It is also a good idea to bring your concerns to a specialist. Mesothelioma is a highly specialized cancer. Most doctors, even oncologists, have little to no experience with the diagnosis or treatment. Especially if you have the risk factors for mesothelioma, if you have symptoms that affect you, find a specialist in this type of cancer or a cancer center that employs experts in mesothelioma.

Risk factors of mesothelioma

The main risk factor for the treatment of mesothelioma is asbestos exposure. Mesothelioma affects men 5 times more than women. This is probably due to the fact that men are more exposed to asbestos at work. Mesotheliomas are uncommon in people under 50 years old. The incidence increases with age as it is a cancer that occurs many years after exposure to risk factors.


The most significant and common risk factor for mesothelioma is exposure to asbestos, a substance that is widely used in building materials and in many industries. Asbestos is the name of a mineral that occurs naturally and can be separated into long thin fibers. The asbestos fibers are very thin. When inhaled, they can reach the smaller airways of the lung and mesothelium.

The fibers enter the lungs and settle in the pleura, where they eventually cause a pleural mesothelioma. When coughing and swallowing, asbestos fibers can also be laid in the peritoneum. This is probably the cause of peritoneal mesothelioma.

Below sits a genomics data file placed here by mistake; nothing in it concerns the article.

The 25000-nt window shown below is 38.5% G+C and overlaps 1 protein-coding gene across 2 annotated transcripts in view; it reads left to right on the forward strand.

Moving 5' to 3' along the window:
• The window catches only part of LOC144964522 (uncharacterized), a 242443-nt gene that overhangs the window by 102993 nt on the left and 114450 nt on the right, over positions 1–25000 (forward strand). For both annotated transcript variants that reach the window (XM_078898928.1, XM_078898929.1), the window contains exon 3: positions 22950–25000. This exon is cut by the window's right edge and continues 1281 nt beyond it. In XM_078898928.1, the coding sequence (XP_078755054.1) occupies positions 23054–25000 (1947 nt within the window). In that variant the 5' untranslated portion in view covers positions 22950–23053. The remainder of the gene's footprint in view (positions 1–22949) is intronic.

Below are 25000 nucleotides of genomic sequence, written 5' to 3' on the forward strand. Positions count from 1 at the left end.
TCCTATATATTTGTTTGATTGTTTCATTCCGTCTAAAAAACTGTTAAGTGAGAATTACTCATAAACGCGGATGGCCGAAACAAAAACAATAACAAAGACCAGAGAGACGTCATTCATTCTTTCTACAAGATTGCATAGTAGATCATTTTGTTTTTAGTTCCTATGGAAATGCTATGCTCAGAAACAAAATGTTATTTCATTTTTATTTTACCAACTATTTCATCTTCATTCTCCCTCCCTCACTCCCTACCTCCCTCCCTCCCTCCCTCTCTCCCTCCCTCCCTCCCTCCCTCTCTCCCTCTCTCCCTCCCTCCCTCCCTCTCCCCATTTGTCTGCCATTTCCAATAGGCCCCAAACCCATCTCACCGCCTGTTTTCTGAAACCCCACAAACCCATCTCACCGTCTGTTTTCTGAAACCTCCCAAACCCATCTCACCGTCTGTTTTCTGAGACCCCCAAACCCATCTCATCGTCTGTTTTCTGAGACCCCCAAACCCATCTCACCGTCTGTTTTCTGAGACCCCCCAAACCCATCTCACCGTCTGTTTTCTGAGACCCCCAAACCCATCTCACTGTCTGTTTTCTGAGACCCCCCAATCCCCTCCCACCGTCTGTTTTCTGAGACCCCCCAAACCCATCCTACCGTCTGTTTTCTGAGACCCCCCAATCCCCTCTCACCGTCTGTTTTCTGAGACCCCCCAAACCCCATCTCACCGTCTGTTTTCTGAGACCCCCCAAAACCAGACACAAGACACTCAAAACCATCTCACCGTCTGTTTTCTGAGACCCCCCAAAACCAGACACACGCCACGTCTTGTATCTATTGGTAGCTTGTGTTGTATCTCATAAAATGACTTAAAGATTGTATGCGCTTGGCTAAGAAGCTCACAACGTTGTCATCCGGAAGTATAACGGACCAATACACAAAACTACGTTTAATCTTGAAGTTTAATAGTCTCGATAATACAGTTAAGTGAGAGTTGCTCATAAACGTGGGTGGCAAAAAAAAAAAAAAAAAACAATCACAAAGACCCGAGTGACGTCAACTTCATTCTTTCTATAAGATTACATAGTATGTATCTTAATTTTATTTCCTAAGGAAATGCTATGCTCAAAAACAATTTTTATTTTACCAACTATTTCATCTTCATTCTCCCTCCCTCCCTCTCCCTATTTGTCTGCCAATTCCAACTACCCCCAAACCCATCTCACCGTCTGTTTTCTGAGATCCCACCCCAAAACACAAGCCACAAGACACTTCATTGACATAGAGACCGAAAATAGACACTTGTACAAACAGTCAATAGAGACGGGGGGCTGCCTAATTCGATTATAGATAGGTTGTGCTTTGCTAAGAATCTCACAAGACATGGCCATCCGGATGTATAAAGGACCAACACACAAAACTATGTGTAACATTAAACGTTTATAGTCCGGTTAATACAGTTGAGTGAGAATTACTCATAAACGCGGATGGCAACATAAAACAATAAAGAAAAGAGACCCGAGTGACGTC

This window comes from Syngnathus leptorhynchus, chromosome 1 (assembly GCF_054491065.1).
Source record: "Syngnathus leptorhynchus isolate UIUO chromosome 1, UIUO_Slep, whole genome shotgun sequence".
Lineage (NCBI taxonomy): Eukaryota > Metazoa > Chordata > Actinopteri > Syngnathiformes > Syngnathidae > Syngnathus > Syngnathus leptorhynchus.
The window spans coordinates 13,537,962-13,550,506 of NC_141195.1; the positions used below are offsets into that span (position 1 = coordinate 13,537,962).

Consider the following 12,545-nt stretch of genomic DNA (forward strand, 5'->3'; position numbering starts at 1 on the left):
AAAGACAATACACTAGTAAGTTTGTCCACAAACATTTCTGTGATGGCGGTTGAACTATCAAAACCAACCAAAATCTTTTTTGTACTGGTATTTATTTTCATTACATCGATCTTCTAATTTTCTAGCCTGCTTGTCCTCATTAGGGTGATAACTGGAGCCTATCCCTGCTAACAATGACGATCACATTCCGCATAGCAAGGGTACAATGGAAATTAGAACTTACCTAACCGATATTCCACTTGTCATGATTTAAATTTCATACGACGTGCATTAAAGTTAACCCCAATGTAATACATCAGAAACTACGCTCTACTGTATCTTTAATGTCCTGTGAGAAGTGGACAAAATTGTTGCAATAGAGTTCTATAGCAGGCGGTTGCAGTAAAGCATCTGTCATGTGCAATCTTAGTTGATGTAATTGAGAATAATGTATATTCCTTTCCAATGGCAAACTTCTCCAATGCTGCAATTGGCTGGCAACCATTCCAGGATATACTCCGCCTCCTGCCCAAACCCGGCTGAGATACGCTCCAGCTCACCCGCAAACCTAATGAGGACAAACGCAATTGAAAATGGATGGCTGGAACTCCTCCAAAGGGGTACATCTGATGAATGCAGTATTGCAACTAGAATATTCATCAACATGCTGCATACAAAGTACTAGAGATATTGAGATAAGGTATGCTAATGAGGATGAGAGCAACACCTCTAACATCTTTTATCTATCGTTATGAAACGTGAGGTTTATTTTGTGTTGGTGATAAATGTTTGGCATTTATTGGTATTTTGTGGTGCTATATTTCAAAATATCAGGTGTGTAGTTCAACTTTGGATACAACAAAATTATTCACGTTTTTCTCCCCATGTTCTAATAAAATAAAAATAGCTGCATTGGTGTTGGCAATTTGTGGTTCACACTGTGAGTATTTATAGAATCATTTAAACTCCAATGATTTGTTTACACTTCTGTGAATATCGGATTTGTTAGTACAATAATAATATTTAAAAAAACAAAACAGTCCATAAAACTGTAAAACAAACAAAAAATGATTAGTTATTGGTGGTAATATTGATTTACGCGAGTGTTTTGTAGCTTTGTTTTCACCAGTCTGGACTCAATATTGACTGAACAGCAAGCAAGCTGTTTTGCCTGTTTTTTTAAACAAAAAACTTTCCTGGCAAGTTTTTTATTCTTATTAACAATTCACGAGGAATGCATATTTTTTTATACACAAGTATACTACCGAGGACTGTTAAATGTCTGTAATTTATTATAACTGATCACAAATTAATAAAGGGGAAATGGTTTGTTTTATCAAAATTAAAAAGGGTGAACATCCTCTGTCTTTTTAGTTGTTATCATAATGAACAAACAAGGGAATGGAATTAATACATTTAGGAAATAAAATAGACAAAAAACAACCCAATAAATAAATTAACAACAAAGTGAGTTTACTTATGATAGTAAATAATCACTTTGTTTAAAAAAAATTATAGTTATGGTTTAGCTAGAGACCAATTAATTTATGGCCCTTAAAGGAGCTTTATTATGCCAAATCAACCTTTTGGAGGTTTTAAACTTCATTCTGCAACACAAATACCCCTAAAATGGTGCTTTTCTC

In relationship between asbestos and mesothelioma was discovered many years ago. Most people with mesothelioma have been exposed to asbestos in the past. Mesothelioma have a long latency period, which means that it usually develops 15 to 40 years or more after exposure to asbestos. There are two types of asbestos exposure: direct and indirect.

Direct asbestos exposure affects people who come into direct contact with asbestos. These may include workers in asbestos mines, asbestos producers or products based on asbestos, construction workers, carpenters, painters, people living near an asbestos factory, and people working in buildings where asbestos was present.

Indirect exposure to asbestos affects persons who otherwise come into contact with asbestos. They may be family members of the workers who came home with clothes full of asbestos fibers, people living near a mine exposed to asbestos in the dust, and so on. The more asbestos and the more time the person was in the vicinity The more likely it is to get this type of cancer. If you suspect that this material is present at your home, please remove it from experts. When working with asbestos, take the prescribed safety precautions to limit your exposure.